Ask a Debut Author
The Class of 2k7 is a collective of authors with debut middle-grade or young adult novels to be published in 2007. We welcome your questions for the "Ask a Debut Author" feature of this blog. Archives are located here.
Sundee Frazier won the Coretta Scott King/John Steptoe Award for New Talent for Brendan Buckley’s Universe & Everything In It(Delacorte).
G. Neri made the 2007 list for Notable Children's Books with his Chess Rumble, illustrated by by Jesse Joshua Watson (Lee & Low).
Then three members of the Class (yes three!) were chosen as the 2007 Best Books for Young Adults:
Jay Asher's Thirteen Reasons Why (Penguin Group USA/Razorbill);
Ann Dee Ellis's This Is What I Did (Little, Brown); and
Sara Zarr's Story of a Girl (Little, Brown) which was also a finalist for the National Book Awards!
You go, Class of 2k7!!!
“One mistake.Frank Marder is a head, paralyzed from the neck down, and it’s his fault. He was drinking. He was driving. Now Frank can’t walk, he can’t move, he can’t feel his skin. He needs someone to feed him, to wash him, to move his body. Now he must learn to deal with his lack of independence, his parents, his sister, his friends.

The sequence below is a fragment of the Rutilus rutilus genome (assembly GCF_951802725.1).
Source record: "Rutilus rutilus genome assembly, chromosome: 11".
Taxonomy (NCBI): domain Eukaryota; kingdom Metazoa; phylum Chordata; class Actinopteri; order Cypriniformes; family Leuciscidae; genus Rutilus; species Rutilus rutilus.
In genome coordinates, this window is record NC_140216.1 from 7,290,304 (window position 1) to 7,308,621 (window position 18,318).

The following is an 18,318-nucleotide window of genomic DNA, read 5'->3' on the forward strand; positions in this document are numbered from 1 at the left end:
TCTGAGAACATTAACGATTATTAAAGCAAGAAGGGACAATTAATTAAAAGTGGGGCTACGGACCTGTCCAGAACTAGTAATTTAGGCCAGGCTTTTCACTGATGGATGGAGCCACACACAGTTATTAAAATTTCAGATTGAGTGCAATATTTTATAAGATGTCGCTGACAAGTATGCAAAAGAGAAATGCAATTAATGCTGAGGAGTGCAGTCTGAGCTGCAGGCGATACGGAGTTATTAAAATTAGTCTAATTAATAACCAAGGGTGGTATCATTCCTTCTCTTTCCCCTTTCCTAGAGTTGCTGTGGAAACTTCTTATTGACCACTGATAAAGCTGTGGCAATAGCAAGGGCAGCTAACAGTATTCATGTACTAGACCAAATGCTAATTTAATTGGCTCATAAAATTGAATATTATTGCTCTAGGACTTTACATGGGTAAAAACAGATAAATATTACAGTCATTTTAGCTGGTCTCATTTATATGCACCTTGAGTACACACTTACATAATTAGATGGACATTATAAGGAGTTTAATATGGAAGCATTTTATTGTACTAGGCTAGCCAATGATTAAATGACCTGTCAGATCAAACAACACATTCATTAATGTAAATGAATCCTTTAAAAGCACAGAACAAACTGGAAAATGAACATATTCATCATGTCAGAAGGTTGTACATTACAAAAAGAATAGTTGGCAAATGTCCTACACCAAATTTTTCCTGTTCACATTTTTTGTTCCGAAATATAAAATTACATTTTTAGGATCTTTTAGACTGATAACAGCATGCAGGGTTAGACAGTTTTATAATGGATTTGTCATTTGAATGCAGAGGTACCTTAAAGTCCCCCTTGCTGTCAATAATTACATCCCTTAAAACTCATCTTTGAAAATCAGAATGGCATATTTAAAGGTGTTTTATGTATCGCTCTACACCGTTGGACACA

One bad night.
One too many drinks.”
Will he ever feel like a whole person?
When you're a head, do you ever get to forgive yourself?
But if you ask most of the people who post on www.quadkingonthenet, he hasn’t been adequately punished. Two people are dead because of him. Frank should go to jail. Only “Anonymous” disagrees.
A powerful and heartbreaking debut novel about a guy who had it all… until he drank that one last beer and got into the car. Head Case will make you consider how we judge each other. And how we can move beyond our mistakes—with honesty, compassion, and even humor.